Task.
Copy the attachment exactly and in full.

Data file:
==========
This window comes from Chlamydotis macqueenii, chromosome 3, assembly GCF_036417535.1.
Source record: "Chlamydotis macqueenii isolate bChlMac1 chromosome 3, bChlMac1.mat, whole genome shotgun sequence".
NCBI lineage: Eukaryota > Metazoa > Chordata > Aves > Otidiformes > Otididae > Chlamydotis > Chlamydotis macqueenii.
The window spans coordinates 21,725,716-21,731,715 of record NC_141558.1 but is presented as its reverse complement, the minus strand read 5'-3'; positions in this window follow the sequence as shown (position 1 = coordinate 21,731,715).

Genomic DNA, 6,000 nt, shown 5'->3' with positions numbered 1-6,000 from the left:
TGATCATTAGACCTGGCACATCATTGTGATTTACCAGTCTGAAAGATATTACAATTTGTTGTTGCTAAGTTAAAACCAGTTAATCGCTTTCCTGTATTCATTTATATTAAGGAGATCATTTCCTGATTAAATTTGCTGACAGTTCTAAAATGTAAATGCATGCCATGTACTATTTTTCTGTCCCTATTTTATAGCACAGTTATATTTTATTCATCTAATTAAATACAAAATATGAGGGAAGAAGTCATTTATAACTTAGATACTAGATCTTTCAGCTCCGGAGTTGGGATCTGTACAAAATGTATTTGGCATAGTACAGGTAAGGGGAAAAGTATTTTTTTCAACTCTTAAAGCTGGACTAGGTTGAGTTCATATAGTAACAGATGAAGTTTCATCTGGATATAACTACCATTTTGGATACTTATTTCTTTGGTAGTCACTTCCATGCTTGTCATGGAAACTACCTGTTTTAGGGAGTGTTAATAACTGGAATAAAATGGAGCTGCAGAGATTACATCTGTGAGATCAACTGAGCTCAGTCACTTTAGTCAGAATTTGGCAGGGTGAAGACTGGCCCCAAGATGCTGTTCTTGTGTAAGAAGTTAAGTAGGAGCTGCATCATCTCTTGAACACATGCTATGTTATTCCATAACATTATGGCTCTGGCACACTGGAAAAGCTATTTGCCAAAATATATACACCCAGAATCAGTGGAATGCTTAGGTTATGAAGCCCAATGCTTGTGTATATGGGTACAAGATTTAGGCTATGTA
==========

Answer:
This window comes from Chlamydotis macqueenii, chromosome 3, assembly GCF_036417535.1.
Source record: "Chlamydotis macqueenii isolate bChlMac1 chromosome 3, bChlMac1.mat, whole genome shotgun sequence".
NCBI lineage: Eukaryota > Metazoa > Chordata > Aves > Otidiformes > Otididae > Chlamydotis > Chlamydotis macqueenii.
The window spans coordinates 21,725,716-21,731,715 of record NC_141558.1 but is presented as its reverse complement, the minus strand read 5'-3'; positions in this window follow the sequence as shown (position 1 = coordinate 21,731,715).

Genomic DNA, 6,000 nt, shown 5'->3' with positions numbered 1-6,000 from the left:
TGATCATTAGACCTGGCACATCATTGTGATTTACCAGTCTGAAAGATATTACAATTTGTTGTTGCTAAGTTAAAACCAGTTAATCGCTTTCCTGTATTCATTTATATTAAGGAGATCATTTCCTGATTAAATTTGCTGACAGTTCTAAAATGTAAATGCATGCCATGTACTATTTTTCTGTCCCTATTTTATAGCACAGTTATATTTTATTCATCTAATTAAATACAAAATATGAGGGAAGAAGTCATTTATAACTTAGATACTAGATCTTTCAGCTCCGGAGTTGGGATCTGTACAAAATGTATTTGGCATAGTACAGGTAAGGGGAAAAGTATTTTTTTCAACTCTTAAAGCTGGACTAGGTTGAGTTCATATAGTAACAGATGAAGTTTCATCTGGATATAACTACCATTTTGGATACTTATTTCTTTGGTAGTCACTTCCATGCTTGTCATGGAAACTACCTGTTTTAGGGAGTGTTAATAACTGGAATAAAATGGAGCTGCAGAGATTACATCTGTGAGATCAACTGAGCTCAGTCACTTTAGTCAGAATTTGGCAGGGTGAAGACTGGCCCCAAGATGCTGTTCTTGTGTAAGAAGTTAAGTAGGAGCTGCATCATCTCTTGAACACATGCTATGTTATTCCATAACATTATGGCTCTGGCACACTGGAAAAGCTATTTGCCAAAATATATACACCCAGAATCAGTGGAATGCTTAGGTTATGAAGCCCAATGCTTGTGTATATGGGTACAAGATTTAGGCTATGTA